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How very colourful and varied the contemporary vyshyvanka! It can be one colour or many-coloured, richly or delicately patterned, embroidered with flowers or geometric forms… But, do we actually know what these intricate patterns adorning our clothes mean, how ancient their origins are, what they symbolize and why they are the way they are?
What are those mysterious sacred geometrical designs hidden in our grandmother’s treasure chest? They are not just circles, lozenges, branches and spirals. These figures were created centuries ago and represent many unique symbols. This was at a time when our ancestors had a close magical connection with the world of Nature: plants, animals, fields and heavenly bodies. They drew their destiny using symbols of the Sun, Earth, Universe and Family, reproducing them on fabrics, creating mysterious ancestral symbols as amulets, as a kind of family code.
Researchers say that in ancient times embroidery was a ritual that was carried out on particular days. Master embroiderers could not sit down to work unless their thoughts were pure and bright, their energy positive and creative.
It is interesting to note that embroiderers did not copy other people’s patterns.Their work was very individual. Each woman had her own “language of decorative writing”, where through colours, lines and patterns she created a unique object, coded for good fortune for herself and her loved ones. Copying another person’s pattern meant taking over someone else’s life and destiny.
Embroidery was not considered work or study, but magic and mystery, a way of conveying one’s disposition and inner energy by coding signs and symbols on fabrics. It is truly amazing when we look at the etymology of the word “vyshyvka”, derived from “vyshniy” (divine/heavenly) and translated into Greek as “cosmos”.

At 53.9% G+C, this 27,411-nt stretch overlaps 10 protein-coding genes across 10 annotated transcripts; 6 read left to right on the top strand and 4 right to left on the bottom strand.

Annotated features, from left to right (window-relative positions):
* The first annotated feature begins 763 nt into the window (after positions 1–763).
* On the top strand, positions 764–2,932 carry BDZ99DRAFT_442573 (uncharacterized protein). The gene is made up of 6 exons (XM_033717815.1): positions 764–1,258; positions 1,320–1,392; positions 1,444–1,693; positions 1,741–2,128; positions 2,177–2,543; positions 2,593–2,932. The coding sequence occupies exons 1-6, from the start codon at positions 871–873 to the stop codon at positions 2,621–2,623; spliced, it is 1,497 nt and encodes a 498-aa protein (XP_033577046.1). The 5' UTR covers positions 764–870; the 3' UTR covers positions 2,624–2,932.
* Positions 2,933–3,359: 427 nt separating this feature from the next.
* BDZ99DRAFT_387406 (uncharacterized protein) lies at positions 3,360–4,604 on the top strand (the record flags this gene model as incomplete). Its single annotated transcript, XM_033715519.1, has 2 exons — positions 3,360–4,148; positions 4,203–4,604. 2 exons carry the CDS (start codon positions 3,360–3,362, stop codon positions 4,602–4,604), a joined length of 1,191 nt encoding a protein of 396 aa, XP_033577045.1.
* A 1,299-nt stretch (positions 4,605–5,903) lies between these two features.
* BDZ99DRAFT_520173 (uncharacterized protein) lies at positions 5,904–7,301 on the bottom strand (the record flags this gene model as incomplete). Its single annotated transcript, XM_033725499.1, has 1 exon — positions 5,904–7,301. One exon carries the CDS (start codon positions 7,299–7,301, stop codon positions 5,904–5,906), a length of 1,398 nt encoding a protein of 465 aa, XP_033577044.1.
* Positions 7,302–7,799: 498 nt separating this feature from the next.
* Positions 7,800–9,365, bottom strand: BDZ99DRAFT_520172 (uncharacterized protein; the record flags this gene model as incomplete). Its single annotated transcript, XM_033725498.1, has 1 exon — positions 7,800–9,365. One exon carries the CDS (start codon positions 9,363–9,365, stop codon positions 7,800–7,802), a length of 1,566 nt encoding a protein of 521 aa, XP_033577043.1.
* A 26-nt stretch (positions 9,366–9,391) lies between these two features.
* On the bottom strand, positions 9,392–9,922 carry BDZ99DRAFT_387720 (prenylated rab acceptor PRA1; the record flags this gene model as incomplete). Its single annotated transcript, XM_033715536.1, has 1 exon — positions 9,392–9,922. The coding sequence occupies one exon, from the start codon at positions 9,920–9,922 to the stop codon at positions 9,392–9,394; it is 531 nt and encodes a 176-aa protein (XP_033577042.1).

A characteristic feature of ancient embroidery is its concise perfection. There is nothing superfluous; each detail is intentional. Embroidery patterns represent special written symbols. No wonder Hutsul embroiderers used to say: “I will write this shirt.” Therefore, images of animals, people, stars, plants, etc., were “written” into the ornaments.
Mariya Chumarna, Codes in Ukrainian Embroidery:
“The embroidered shirt had six different-sized squares interconnected by crosses usually stitched with black thread to prevent any foreign spirit from entering the human body. In fact, crosses were known to “split” or eliminate negative energy, whereas black colours absorbed it. Sacred codes of power and strength were embroidered on the chest and sleeves: for little children they were coded in plant ornaments, symbolizing the tree of life, in star amulets or in simple wavy lines with dots, symbolizing the raw force of nature – water and fire.”